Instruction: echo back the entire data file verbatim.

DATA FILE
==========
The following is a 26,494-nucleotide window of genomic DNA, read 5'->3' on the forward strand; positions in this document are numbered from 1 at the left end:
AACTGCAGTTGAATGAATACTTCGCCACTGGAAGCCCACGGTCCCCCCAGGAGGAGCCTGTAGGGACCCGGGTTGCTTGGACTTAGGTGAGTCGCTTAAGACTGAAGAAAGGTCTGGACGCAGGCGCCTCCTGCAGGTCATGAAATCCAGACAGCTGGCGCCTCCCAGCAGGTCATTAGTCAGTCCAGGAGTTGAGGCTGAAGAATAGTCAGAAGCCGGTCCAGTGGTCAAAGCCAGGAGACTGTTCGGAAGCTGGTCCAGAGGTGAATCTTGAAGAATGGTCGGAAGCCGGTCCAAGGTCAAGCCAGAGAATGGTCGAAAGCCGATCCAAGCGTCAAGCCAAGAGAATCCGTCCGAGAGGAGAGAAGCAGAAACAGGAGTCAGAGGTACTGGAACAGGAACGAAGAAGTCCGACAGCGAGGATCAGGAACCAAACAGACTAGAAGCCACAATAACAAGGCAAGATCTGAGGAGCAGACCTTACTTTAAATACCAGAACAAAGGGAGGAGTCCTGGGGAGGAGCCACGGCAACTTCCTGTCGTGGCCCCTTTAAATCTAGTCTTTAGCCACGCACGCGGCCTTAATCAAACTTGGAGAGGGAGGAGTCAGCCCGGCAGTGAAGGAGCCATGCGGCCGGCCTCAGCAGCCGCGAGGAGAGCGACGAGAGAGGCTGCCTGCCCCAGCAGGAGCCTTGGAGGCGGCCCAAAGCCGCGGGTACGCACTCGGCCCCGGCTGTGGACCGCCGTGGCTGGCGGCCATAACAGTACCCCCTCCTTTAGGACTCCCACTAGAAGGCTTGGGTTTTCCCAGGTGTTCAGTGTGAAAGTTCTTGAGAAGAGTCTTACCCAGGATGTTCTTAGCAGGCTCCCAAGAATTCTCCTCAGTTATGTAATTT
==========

The following is a 26,494-nucleotide window of genomic DNA, read 5'->3' on the forward strand; positions in this document are numbered from 1 at the left end:
AACTGCAGTTGAATGAATACTTCGCCACTGGAAGCCCACGGTCCCCCCAGGAGGAGCCTGTAGGGACCCGGGTTGCTTGGACTTAGGTGAGTCGCTTAAGACTGAAGAAAGGTCTGGACGCAGGCGCCTCCTGCAGGTCATGAAATCCAGACAGCTGGCGCCTCCCAGCAGGTCATTAGTCAGTCCAGGAGTTGAGGCTGAAGAATAGTCAGAAGCCGGTCCAGTGGTCAAAGCCAGGAGACTGTTCGGAAGCTGGTCCAGAGGTGAATCTTGAAGAATGGTCGGAAGCCGGTCCAAGGTCAAGCCAGAGAATGGTCGAAAGCCGATCCAAGCGTCAAGCCAAGAGAATCCGTCCGAGAGGAGAGAAGCAGAAACAGGAGTCAGAGGTACTGGAACAGGAACGAAGAAGTCCGACAGCGAGGATCAGGAACCAAACAGACTAGAAGCCACAATAACAAGGCAAGATCTGAGGAGCAGACCTTACTTTAAATACCAGAACAAAGGGAGGAGTCCTGGGGAGGAGCCACGGCAACTTCCTGTCGTGGCCCCTTTAAATCTAGTCTTTAGCCACGCACGCGGCCTTAATCAAACTTGGAGAGGGAGGAGTCAGCCCGGCAGTGAAGGAGCCATGCGGCCGGCCTCAGCAGCCGCGAGGAGAGCGACGAGAGAGGCTGCCTGCCCCAGCAGGAGCCTTGGAGGCGGCCCAAAGCCGCGGGTACGCACTCGGCCCCGGCTGTGGACCGCCGTGGCTGGCGGCCATAACAGTACCCCCTCCTTTAGGACTCCCACTAGAAGGCTTGGGTTTTCCCAGGTGTTCAGTGTGAAAGTTCTTGAGAAGAGTCTTACCCAGGATGTTCTTAGCAGGCTCCCAAGAATTCTCCTCAGTTATGTAATTT